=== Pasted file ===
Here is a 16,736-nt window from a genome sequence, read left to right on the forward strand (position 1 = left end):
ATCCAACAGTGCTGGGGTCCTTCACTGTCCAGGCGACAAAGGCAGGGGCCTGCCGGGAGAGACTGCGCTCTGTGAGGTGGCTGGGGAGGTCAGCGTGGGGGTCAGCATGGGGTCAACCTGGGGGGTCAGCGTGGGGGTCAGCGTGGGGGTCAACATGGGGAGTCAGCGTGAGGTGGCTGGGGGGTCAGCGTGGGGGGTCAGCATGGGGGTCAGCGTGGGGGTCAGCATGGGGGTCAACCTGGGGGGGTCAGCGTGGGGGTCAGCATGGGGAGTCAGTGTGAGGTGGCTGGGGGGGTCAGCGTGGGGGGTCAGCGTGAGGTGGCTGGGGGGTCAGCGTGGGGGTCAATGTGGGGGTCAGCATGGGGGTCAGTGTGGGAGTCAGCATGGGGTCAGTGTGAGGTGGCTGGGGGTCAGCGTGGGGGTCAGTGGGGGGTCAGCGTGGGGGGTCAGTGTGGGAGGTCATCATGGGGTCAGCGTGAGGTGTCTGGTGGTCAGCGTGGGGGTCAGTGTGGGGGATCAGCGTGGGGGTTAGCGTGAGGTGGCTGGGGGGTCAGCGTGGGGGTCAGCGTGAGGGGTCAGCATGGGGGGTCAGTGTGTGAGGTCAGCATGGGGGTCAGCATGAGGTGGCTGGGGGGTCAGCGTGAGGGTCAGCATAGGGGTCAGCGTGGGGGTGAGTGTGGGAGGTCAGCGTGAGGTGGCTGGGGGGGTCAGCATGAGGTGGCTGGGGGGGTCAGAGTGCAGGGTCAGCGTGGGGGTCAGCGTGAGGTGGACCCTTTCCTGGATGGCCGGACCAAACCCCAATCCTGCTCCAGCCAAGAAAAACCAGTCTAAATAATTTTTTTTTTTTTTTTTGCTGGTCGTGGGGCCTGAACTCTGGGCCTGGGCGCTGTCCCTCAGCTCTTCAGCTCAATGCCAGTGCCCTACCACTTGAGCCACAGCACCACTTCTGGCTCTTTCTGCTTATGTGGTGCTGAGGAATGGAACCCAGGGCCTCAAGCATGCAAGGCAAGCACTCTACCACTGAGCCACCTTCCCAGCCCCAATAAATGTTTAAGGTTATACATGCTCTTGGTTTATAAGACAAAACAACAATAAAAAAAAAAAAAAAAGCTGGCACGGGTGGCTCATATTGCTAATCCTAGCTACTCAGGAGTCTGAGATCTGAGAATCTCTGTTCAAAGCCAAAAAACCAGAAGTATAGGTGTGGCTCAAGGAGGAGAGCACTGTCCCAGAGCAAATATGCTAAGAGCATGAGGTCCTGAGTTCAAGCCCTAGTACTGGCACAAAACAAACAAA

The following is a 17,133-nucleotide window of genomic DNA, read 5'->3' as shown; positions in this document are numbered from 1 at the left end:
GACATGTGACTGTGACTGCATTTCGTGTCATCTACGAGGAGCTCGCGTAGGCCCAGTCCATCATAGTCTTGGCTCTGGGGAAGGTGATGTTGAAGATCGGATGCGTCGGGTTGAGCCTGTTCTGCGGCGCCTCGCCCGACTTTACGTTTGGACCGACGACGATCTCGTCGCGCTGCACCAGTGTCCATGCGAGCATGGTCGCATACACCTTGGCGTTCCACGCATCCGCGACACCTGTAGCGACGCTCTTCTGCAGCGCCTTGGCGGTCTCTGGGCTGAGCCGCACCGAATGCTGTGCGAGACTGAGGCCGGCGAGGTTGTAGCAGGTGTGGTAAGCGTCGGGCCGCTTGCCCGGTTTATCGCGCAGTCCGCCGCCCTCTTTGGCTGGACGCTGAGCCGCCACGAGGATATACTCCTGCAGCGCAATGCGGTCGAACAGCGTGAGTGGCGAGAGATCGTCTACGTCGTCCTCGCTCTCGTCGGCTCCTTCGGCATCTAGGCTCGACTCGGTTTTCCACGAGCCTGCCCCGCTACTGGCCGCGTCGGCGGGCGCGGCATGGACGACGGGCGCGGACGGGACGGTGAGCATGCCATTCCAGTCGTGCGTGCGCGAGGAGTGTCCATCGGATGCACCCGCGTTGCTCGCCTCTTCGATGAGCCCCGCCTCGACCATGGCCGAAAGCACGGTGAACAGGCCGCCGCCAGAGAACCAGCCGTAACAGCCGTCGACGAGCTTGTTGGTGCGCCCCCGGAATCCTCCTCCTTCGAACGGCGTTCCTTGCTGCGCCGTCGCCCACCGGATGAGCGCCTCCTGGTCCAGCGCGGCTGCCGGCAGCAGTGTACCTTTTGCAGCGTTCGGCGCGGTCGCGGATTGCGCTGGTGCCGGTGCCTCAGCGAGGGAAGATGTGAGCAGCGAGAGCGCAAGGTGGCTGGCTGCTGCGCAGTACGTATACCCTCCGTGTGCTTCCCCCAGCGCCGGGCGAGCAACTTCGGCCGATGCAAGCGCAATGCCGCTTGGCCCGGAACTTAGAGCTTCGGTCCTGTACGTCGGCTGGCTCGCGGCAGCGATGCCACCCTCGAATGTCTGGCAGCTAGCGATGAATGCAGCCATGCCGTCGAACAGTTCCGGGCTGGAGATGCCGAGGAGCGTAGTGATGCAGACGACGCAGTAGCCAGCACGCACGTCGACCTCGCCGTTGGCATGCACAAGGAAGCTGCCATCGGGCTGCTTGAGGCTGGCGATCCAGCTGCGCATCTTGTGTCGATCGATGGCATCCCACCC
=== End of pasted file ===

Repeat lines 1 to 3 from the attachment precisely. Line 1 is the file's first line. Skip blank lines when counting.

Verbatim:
Here is a 16,736-nt window from a genome sequence, read left to right on the forward strand (position 1 = left end):
ATCCAACAGTGCTGGGGTCCTTCACTGTCCAGGCGACAAAGGCAGGGGCCTGCCGGGAGAGACTGCGCTCTGTGAGGTGGCTGGGGAGGTCAGCGTGGGGGTCAGCATGGGGTCAACCTGGGGGGTCAGCGTGGGGGTCAGCGTGGGGGTCAACATGGGGAGTCAGCGTGAGGTGGCTGGGGGGTCAGCGTGGGGGGTCAGCATGGGGGTCAGCGTGGGGGTCAGCATGGGGGTCAACCTGGGGGGGTCAGCGTGGGGGTCAGCATGGGGAGTCAGTGTGAGGTGGCTGGGGGGGTCAGCGTGGGGGGTCAGCGTGAGGTGGCTGGGGGGTCAGCGTGGGGGTCAATGTGGGGGTCAGCATGGGGGTCAGTGTGGGAGTCAGCATGGGGTCAGTGTGAGGTGGCTGGGGGTCAGCGTGGGGGTCAGTGGGGGGTCAGCGTGGGGGGTCAGTGTGGGAGGTCATCATGGGGTCAGCGTGAGGTGTCTGGTGGTCAGCGTGGGGGTCAGTGTGGGGGATCAGCGTGGGGGTTAGCGTGAGGTGGCTGGGGGGTCAGCGTGGGGGTCAGCGTGAGGGGTCAGCATGGGGGGTCAGTGTGTGAGGTCAGCATGGGGGTCAGCATGAGGTGGCTGGGGGGTCAGCGTGAGGGTCAGCATAGGGGTCAGCGTGGGGGTGAGTGTGGGAGGTCAGCGTGAGGTGGCTGGGGGGGTCAGCATGAGGTGGCTGGGGGGGTCAGAGTGCAGGGTCAGCGTGGGGGTCAGCGTGAGGTGGACCCTTTCCTGGATGGCCGGACCAAACCCCAATCCTGCTCCAGCCAAGAAAAACCAGTCTAAATAATTTTTTTTTTTTTTTTTGCTGGTCGTGGGGCCTGAACTCTGGGCCTGGGCGCTGTCCCTCAGCTCTTCAGCTCAATGCCAGTGCCCTACCACTTGAGCCACAGCACCACTTCTGGCTCTTTCTGCTTATGTGGTGCTGAGGAATGGAACCCAGGGCCTCAAGCATGCAAGGCAAGCACTCTACCACTGAGCCACCTTCCCAGCCCCAATAAATGTTTAAGGTTATACATGCTCTTGGTTTATAAGACAAAACAACAATAAAAAAAAAAAAAAAAGCTGGCACGGGTGGCTCATATTGCTAATCCTAGCTACTCAGGAGTCTGAGATCTGAGAATCTCTGTTCAAAGCCAAAAAACCAGAAGTATAGGTGTGGCTCAAGGAGGAGAGCACTGTCCCAGAGCAAATATGCTAAGAGCATGAGGTCCTGAGTTCAAGCCCTAGTACTGGCACAAAACAAACAAA

The following is a 17,133-nucleotide window of genomic DNA, read 5'->3' as shown; positions in this document are numbered from 1 at the left end: